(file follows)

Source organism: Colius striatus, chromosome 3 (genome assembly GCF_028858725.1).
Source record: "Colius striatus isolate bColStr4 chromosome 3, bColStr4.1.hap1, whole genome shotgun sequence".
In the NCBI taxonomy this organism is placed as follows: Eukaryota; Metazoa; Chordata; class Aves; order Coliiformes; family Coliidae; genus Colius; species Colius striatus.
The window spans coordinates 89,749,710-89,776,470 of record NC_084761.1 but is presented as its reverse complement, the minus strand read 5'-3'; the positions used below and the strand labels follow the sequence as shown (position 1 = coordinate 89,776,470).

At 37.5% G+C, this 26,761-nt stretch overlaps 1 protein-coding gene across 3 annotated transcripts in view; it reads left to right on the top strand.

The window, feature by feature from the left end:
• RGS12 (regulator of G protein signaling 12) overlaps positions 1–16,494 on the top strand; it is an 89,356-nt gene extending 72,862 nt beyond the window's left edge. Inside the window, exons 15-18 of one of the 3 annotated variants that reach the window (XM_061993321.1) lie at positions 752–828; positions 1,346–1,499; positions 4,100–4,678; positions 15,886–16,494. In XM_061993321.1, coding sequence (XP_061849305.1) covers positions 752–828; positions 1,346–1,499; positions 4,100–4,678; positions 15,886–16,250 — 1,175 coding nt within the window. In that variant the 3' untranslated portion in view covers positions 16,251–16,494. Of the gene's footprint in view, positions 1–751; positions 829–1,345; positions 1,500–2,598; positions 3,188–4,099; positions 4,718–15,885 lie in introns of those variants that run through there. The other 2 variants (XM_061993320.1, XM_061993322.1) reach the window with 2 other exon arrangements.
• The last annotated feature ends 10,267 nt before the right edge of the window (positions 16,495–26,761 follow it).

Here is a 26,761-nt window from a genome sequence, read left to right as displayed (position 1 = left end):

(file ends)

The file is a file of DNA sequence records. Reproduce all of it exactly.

Source organism: Colius striatus, chromosome 3 (genome assembly GCF_028858725.1).
Source record: "Colius striatus isolate bColStr4 chromosome 3, bColStr4.1.hap1, whole genome shotgun sequence".
In the NCBI taxonomy this organism is placed as follows: Eukaryota; Metazoa; Chordata; class Aves; order Coliiformes; family Coliidae; genus Colius; species Colius striatus.
The window spans coordinates 89,749,710-89,776,470 of record NC_084761.1 but is presented as its reverse complement, the minus strand read 5'-3'; the positions used below and the strand labels follow the sequence as shown (position 1 = coordinate 89,776,470).

At 37.5% G+C, this 26,761-nt stretch overlaps 1 protein-coding gene across 3 annotated transcripts in view; it reads left to right on the top strand.

The window, feature by feature from the left end:
• RGS12 (regulator of G protein signaling 12) overlaps positions 1–16,494 on the top strand; it is an 89,356-nt gene extending 72,862 nt beyond the window's left edge. Inside the window, exons 15-18 of one of the 3 annotated variants that reach the window (XM_061993321.1) lie at positions 752–828; positions 1,346–1,499; positions 4,100–4,678; positions 15,886–16,494. In XM_061993321.1, coding sequence (XP_061849305.1) covers positions 752–828; positions 1,346–1,499; positions 4,100–4,678; positions 15,886–16,250 — 1,175 coding nt within the window. In that variant the 3' untranslated portion in view covers positions 16,251–16,494. Of the gene's footprint in view, positions 1–751; positions 829–1,345; positions 1,500–2,598; positions 3,188–4,099; positions 4,718–15,885 lie in introns of those variants that run through there. The other 2 variants (XM_061993320.1, XM_061993322.1) reach the window with 2 other exon arrangements.
• The last annotated feature ends 10,267 nt before the right edge of the window (positions 16,495–26,761 follow it).

Here is a 26,761-nt window from a genome sequence, read left to right as displayed (position 1 = left end):